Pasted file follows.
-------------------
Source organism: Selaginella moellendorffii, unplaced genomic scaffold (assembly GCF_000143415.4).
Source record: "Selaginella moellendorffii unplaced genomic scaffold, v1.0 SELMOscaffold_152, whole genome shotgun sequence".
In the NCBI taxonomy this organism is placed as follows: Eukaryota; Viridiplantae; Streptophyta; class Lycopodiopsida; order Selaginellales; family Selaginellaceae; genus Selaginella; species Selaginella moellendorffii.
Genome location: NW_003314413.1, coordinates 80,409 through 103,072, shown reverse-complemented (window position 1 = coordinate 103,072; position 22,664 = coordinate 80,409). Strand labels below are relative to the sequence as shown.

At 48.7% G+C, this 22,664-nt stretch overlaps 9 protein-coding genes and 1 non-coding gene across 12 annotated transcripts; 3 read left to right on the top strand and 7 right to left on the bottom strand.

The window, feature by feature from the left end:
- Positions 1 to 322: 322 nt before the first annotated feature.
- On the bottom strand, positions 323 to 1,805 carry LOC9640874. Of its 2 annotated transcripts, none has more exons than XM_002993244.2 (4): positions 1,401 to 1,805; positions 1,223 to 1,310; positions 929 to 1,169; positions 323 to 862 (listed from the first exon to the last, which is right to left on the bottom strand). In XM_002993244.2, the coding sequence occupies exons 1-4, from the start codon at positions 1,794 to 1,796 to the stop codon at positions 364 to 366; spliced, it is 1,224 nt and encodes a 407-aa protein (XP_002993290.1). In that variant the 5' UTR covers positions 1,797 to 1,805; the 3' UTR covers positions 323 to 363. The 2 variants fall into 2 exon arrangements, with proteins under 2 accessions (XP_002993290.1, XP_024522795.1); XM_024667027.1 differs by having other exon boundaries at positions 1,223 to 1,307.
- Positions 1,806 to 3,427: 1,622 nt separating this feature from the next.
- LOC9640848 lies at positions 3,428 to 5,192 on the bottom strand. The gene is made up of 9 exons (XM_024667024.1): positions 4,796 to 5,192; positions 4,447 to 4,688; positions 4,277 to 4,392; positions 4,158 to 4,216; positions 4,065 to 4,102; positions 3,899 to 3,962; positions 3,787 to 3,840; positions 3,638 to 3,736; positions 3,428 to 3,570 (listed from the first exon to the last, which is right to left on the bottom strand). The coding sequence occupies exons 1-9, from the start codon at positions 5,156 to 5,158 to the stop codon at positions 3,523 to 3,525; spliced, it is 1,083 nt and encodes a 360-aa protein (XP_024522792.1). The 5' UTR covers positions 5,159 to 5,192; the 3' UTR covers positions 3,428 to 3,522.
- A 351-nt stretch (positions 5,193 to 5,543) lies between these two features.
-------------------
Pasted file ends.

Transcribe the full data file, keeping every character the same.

Source organism: Selaginella moellendorffii, unplaced genomic scaffold (assembly GCF_000143415.4).
Source record: "Selaginella moellendorffii unplaced genomic scaffold, v1.0 SELMOscaffold_152, whole genome shotgun sequence".
In the NCBI taxonomy this organism is placed as follows: Eukaryota; Viridiplantae; Streptophyta; class Lycopodiopsida; order Selaginellales; family Selaginellaceae; genus Selaginella; species Selaginella moellendorffii.
Genome location: NW_003314413.1, coordinates 80,409 through 103,072, shown reverse-complemented (window position 1 = coordinate 103,072; position 22,664 = coordinate 80,409). Strand labels below are relative to the sequence as shown.

At 48.7% G+C, this 22,664-nt stretch overlaps 9 protein-coding genes and 1 non-coding gene across 12 annotated transcripts; 3 read left to right on the top strand and 7 right to left on the bottom strand.

The window, feature by feature from the left end:
- Positions 1 to 322: 322 nt before the first annotated feature.
- On the bottom strand, positions 323 to 1,805 carry LOC9640874. Of its 2 annotated transcripts, none has more exons than XM_002993244.2 (4): positions 1,401 to 1,805; positions 1,223 to 1,310; positions 929 to 1,169; positions 323 to 862 (listed from the first exon to the last, which is right to left on the bottom strand). In XM_002993244.2, the coding sequence occupies exons 1-4, from the start codon at positions 1,794 to 1,796 to the stop codon at positions 364 to 366; spliced, it is 1,224 nt and encodes a 407-aa protein (XP_002993290.1). In that variant the 5' UTR covers positions 1,797 to 1,805; the 3' UTR covers positions 323 to 363. The 2 variants fall into 2 exon arrangements, with proteins under 2 accessions (XP_002993290.1, XP_024522795.1); XM_024667027.1 differs by having other exon boundaries at positions 1,223 to 1,307.
- Positions 1,806 to 3,427: 1,622 nt separating this feature from the next.
- LOC9640848 lies at positions 3,428 to 5,192 on the bottom strand. The gene is made up of 9 exons (XM_024667024.1): positions 4,796 to 5,192; positions 4,447 to 4,688; positions 4,277 to 4,392; positions 4,158 to 4,216; positions 4,065 to 4,102; positions 3,899 to 3,962; positions 3,787 to 3,840; positions 3,638 to 3,736; positions 3,428 to 3,570 (listed from the first exon to the last, which is right to left on the bottom strand). The coding sequence occupies exons 1-9, from the start codon at positions 5,156 to 5,158 to the stop codon at positions 3,523 to 3,525; spliced, it is 1,083 nt and encodes a 360-aa protein (XP_024522792.1). The 5' UTR covers positions 5,159 to 5,192; the 3' UTR covers positions 3,428 to 3,522.
- A 351-nt stretch (positions 5,193 to 5,543) lies between these two features.